The Town of Southampton is the oldest English settlement in the State of New York. Southampton is on the south fork of Long Island, about 90 miles east of Manhattan and 25 miles west of Montauk Point. As of the 2010 Census, the permanent population of the town was about 56,000. During the summer months, it increases to over 115,000.
The incorporated Village of Southampton (SHV) contains a vibrant commercial center and is a world-class resort destination. The year-round population is about 3,100 and the summer population is tenfold. SHV is the commercial center of the south fork of Long Island. The village has facilities that are critical to both the village and the south fork in general, and they are vulnerable to storm impacts. These establishments include two pharmacies, a hospital, a bank, a grocery store, numerous restaurants, shops, and stores. The most important regional facility is Southampton Hospital (SHH), which is the only hospital serving Riverhead to Montauk Point, an area more than 40 miles long. Also, government buildings and schools, as well as fire and police departments, are all in the Village of Southampton.
Outline of Community Needs
Southampton is geographically remote, isolated, and highly vulnerable to storm impacts. The project aims to improve reliability and help address projected shortfalls in peak power supply in the area. The village lost power following Hurricanes Sandy (seven days) and Irene (two days) as well as in the Northeast Blackout of 2003 (three days).
Distributed Energy Resources (DER's)
The project includes an optimized mix of DERs that will provide power for the microgrid and/or deliver power to the main grid, depending on operating conditions. The non-coincident peak microgrid load is 5,980 kW, which includes critical facilities and about 2,634 kW for 150 small commercial establishments and about 800 residences near the downtown area.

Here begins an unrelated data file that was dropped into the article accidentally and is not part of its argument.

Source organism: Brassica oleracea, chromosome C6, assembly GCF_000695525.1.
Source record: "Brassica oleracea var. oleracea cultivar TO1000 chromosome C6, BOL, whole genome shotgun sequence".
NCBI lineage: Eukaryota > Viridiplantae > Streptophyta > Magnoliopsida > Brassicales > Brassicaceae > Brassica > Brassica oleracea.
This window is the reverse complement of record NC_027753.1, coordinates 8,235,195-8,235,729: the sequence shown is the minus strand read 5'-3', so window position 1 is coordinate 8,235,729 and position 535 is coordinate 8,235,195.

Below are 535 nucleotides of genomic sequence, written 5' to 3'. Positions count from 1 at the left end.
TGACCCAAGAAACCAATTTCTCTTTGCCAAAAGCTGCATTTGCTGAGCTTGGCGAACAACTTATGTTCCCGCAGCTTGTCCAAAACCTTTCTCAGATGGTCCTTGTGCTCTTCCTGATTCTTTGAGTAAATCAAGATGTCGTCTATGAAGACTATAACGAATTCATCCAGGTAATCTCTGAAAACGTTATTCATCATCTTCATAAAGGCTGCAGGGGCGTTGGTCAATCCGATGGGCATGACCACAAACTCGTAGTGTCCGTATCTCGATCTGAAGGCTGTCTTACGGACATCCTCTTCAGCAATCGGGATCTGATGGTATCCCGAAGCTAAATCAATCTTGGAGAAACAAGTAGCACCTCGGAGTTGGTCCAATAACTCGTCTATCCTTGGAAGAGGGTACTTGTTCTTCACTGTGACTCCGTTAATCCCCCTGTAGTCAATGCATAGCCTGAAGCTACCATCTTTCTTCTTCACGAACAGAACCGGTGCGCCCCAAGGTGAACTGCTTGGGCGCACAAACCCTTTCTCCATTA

The Southampton microgrid will enable continued normal life and economic activity in a large section of downtown SHV during outages to the main grid.
Facilities will be connected using portions of the existing PSEG Long Island (PSEG-LI) above ground feeders that will be hardened in areas where there is the risk of tree damage. The existing PSEG-LI system will allow the DERs to connect with all the critical facilities and supply other customers served by PSEG-LI. Switches will enable the microgrid to operate in island mode during outages to the main grid.
The capacity new and existing DERs will be 6.25 MW. This does not include 78 kW of smaller backup generators that will not be connected to the microgrid, but will be available to supply their hosts if needed. The project assumes 126 kW of load curtailment, which represents 5 percent of the peak load for the hospital and high school, and a new absorption chiller that will reduce the peak hospital load by approximately 289 kW. The CCHP, battery, and photovoltaic (PV) facilities will supply energy behind the meter, and the electric generation system will sell energy to the NYISO and use the existing PSEG-LI distribution system.